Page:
Boston Magazine recently featured an article about a new Mexican restaurant that will open inside the Revolution Hotel. Cosmica Mexican Eatery & Bar will focus on “inventive Mexican street food” and include items like chorizo-queso jalapeno poppers and duck carnitas tacos with mole verde – sounds delicious.
The new restaurant will be managed by the successful Wildlife Hospitality team, who also run The Beehive in the South End and Harvard Square’s Beat Brew Hall. Although the article didn’t mention a live entertainment license, I would bet you can expect Cosmica to offer live music. The hotel pays tribute to Boston’s rich music history and it would be only fitting that this new venue help the city’s current generation of musicians thrive.
Cosmica currently says they expect to open in November, but after taking a quick walk by the property this past weekend, it looks like a lot of work still needs to be done so we will see. Stay tuned.
111 East is located in the Seaport and opened earlier this summer. Although you may not be familiar this Asian hot pot / street food inspired bistro, you’ve probably heard of its sister restaurant Lola 42, which is easily my favorite dining option in the Seaport.
Unlike many restaurants in the Seaport, the restaurant doesn’t feel cavernous and for those who have a modern design aesthetic – the interior will appeal. According to the website, the interior juxtaposes more traditional Asian design with an urban edge. Below are images of the bar and the main dining room.
111 East menu is affordable with starters and sandwiches ranging from just a few dollars to $15; build your own noodle and rice bowls ranging from the teens to low $20s; Entrees from teens to $52 (only a couple options are at the top of this price range); and of course their Hot Pot menu which starts in the low $20s but can increase based on your taste and extravagance.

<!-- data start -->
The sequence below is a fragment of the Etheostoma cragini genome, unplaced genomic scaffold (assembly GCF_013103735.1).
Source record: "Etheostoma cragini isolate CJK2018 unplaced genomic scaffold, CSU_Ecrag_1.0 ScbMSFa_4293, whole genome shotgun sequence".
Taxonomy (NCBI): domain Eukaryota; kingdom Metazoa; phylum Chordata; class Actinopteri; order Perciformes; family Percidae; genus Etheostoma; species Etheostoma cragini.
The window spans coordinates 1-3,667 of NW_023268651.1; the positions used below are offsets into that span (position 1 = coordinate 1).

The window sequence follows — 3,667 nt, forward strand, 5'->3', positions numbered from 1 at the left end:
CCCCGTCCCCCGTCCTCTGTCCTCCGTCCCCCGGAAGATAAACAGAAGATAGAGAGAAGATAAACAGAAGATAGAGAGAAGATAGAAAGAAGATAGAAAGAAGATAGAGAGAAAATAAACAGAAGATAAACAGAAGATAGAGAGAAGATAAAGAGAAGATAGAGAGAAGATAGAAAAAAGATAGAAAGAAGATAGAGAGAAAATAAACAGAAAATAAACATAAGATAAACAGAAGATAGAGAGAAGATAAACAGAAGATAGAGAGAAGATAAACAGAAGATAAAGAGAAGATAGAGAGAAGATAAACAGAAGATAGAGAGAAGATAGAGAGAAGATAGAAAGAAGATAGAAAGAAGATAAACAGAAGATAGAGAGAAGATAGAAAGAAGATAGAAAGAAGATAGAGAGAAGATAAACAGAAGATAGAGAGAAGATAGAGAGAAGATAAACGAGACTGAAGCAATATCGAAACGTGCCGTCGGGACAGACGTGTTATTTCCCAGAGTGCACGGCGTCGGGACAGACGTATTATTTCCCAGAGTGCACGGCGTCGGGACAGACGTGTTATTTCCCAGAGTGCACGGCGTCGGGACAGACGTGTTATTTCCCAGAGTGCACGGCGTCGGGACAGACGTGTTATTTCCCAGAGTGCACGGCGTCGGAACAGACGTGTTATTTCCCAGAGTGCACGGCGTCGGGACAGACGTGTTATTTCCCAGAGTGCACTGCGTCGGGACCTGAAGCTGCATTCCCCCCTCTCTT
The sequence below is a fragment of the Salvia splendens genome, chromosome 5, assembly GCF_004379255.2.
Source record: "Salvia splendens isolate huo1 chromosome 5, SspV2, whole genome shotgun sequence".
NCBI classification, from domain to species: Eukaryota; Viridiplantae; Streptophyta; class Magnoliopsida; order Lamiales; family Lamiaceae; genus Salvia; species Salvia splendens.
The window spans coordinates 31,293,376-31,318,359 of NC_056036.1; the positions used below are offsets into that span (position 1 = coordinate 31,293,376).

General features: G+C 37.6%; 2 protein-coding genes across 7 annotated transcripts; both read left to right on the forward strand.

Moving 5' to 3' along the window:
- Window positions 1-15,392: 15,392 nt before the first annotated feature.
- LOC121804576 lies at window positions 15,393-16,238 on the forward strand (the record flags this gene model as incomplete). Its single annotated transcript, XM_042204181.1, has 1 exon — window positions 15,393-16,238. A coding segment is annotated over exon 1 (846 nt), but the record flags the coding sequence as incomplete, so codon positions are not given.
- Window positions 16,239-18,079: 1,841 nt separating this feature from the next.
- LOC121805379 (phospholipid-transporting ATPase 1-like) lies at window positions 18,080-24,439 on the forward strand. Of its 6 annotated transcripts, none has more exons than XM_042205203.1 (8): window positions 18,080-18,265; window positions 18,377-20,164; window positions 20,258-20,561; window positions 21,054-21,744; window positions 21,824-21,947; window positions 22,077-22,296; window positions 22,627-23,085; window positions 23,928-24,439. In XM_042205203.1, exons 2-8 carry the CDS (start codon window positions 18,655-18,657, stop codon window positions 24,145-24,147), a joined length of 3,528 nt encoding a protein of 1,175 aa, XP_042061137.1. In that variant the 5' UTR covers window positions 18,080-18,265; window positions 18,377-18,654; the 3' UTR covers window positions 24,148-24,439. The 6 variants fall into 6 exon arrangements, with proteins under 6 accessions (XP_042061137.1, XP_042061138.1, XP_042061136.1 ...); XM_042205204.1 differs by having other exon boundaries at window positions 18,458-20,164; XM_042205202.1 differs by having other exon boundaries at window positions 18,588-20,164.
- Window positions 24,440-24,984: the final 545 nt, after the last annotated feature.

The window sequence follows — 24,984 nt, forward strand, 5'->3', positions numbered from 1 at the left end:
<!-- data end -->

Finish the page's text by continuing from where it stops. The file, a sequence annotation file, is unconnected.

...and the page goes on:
We started our dinner with Steamed Buns – Pork Belly and Fried Chicken. Although both were delicious, I was partial to the Pork Belly (shown below) that came with hoisin sauce and crsipy shallots. The Fried Chicken was good but I prefer the soft buns with the sweet pork belly and encourage you to try it.
Although 111 East is the Seaport’s only hotpot restaurant, it was too warm for us to contemplate ordering it so I chose the Flank Steak with garlic broccoli and waterchestnut in a spicy mango sauce that wasn’t really all that hot but was very flavorful. The greatest challenge I faced eating the steak was trying to cut it with a chopstick and knife until our attentive waiter brought me a fork. The steak (shown below) was really excellent – I would definitely recommend.
Since we skipped the hotpot, we decided to try a build your own rice bowl. We both love curry so Sergio selected a chicken bowl with steamed rice, yellow curry and an assortment of vegetables. Sadly, this was the one disappointing plate we ordered. The curry had little flavor and was quite bland. It was as if what little flavor the curry had seemed to dissipate the minute you consumed it.
Despite the disappointing curry, everything else was really quite excellent. The space has a cool vibe, the service was attentive without being obtrusive and the menu was appealing. If you’re looking for a place to try out for a date or with friends, I would recommend trying 111 East and after dinner enjoy a nice walk along the waterfront just one block away or grab a nightcap at their bar.